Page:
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1 of 1 people found the following review helpful By Ted on March 29 2004
Format: DVD
This review is for the Criterion Collection DVD release of the film.
The plot is original for the time also.
After being killed, a police officer is brought back to life as a robot with superhuman strength.
This film is an interesting look at human memory and emotions as well as the idea on law enforcement of the future. The film is the unrated director's cut and includes violent scenes which were cut to avoid an MPAA X-rating. Though compared to the violence in today's films, it is not that graphic.
It is also an interesting look at large corporations and their potential to become corrupt, a bit ahead of its time but now apparent with the many reports in the news nowadays.
The death of officer Murphy and his 'rebirth' as a robot have been compared to the crucifixion and ressurrection of Jesus, by director Paul Verhoeven. He stated that he wanted the death scene to be as graphic as possible so the audience would have sympathy for him and not just think of him as a robot after his 'rebirth'
The scene where he discovers his old home, abandned by his widow and children is also touching and really is well written.
The DVD has excellent audio commentary by the director other crew. It also has storyboard/film comparisons. it has the teaser and theatcical trailers and an interactive essay that was origianlly in a film magazine.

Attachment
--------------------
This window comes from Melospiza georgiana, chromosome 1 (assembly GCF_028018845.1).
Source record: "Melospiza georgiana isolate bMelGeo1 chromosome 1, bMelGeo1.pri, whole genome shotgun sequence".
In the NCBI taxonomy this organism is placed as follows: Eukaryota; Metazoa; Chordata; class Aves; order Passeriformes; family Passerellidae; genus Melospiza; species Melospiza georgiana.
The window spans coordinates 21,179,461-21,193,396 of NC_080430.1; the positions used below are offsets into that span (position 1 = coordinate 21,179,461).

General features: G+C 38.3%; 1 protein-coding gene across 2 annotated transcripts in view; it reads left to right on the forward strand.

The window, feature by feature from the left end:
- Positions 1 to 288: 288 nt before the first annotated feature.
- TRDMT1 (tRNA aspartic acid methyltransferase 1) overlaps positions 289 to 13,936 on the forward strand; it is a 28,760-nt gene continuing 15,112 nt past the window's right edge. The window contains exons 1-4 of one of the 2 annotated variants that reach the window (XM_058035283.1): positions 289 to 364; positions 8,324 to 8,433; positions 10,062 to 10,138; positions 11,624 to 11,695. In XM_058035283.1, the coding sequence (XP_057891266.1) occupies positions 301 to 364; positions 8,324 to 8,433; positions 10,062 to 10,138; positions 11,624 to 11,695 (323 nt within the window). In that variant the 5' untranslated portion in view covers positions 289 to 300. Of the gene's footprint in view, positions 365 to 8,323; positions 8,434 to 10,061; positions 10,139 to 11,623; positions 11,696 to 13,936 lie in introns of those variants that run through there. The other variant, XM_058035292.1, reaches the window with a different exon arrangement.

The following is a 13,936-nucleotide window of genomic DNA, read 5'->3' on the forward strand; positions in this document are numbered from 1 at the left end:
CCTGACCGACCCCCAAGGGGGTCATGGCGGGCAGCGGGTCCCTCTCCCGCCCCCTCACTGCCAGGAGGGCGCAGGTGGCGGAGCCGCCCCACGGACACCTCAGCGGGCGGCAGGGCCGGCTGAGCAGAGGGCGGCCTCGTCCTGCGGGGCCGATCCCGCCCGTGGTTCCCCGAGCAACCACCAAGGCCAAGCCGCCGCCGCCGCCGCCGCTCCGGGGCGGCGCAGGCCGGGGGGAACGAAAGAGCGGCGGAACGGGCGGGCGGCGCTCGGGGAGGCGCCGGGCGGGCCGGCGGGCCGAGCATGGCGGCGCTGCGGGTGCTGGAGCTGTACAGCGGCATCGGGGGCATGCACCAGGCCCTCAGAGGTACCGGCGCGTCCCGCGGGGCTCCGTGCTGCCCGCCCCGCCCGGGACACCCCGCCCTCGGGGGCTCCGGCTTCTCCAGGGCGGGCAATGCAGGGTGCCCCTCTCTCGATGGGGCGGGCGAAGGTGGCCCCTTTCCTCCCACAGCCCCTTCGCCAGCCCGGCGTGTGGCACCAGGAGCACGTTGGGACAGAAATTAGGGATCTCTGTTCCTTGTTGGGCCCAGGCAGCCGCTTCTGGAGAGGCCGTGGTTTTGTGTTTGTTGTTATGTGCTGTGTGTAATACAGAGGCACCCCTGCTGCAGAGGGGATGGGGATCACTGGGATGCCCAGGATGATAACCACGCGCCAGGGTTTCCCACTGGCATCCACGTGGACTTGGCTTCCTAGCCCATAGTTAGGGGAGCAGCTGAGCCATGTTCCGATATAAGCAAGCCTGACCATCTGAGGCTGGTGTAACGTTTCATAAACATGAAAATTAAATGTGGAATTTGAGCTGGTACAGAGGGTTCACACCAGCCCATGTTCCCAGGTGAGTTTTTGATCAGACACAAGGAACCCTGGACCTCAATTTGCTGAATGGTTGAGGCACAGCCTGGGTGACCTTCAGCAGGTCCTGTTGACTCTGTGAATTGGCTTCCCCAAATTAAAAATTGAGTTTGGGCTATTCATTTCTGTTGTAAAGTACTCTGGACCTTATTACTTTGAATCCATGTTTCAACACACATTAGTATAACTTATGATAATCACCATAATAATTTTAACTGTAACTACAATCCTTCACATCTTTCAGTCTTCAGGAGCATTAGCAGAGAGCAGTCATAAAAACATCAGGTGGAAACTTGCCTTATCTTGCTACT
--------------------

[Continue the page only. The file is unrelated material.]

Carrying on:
This DVd remains out of print and is worth the $50 dollars it currently sells at for those who are fan of the movie.
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1 of 1 people found the following review helpful By Jeffrey Leach on March 20 2004
Format: DVD
Before director Paul Verhoeven gave us the ultra gory and special effects laden "Starship Troopers" in the 1990s, he lensed the gritty 1987 movie "Robocop." Verhoeven, of course, never limited himself to producing science fiction gorefests; he also made the controversial "Basic Instinct" and, more importantly, carries most of the blame for "Showgirls." The latter film would have permanently ended a lesser director's career, but not Verhoeven. He's still gamely making interesting pictures. "Robocop" may have been his first real success story; fans love the first film, many critics adored it when it came out, and no less of a company than Criterion decided to give it a spectacular release on DVD. Sadly, I did not get a chance to view the Criterion disc; I had to settle instead for the lesser MGM treatment. If you want to see "Robocop" with all the trimmings, seek out the Criterion Collection DVD. It has tons of extras including most of the footage originally cut from the theatrical release in order to avoid the notorious 'X' rating for violence. Still, if you cannot find a Criterion disc, go ahead and check out the MGM one anyway. "Robocop" is such a fun movie, such a hilarious social satire about the greed of the 1980s, that even watching it on television is preferable to not seeing it at all.
Verhoeven sets his film in a disturbing near future Detroit where corporations have assumed most of the functions of civil society. Big business runs, for example, city police departments. The suits on the top floors fund crime prevention measures at the same time they market new products.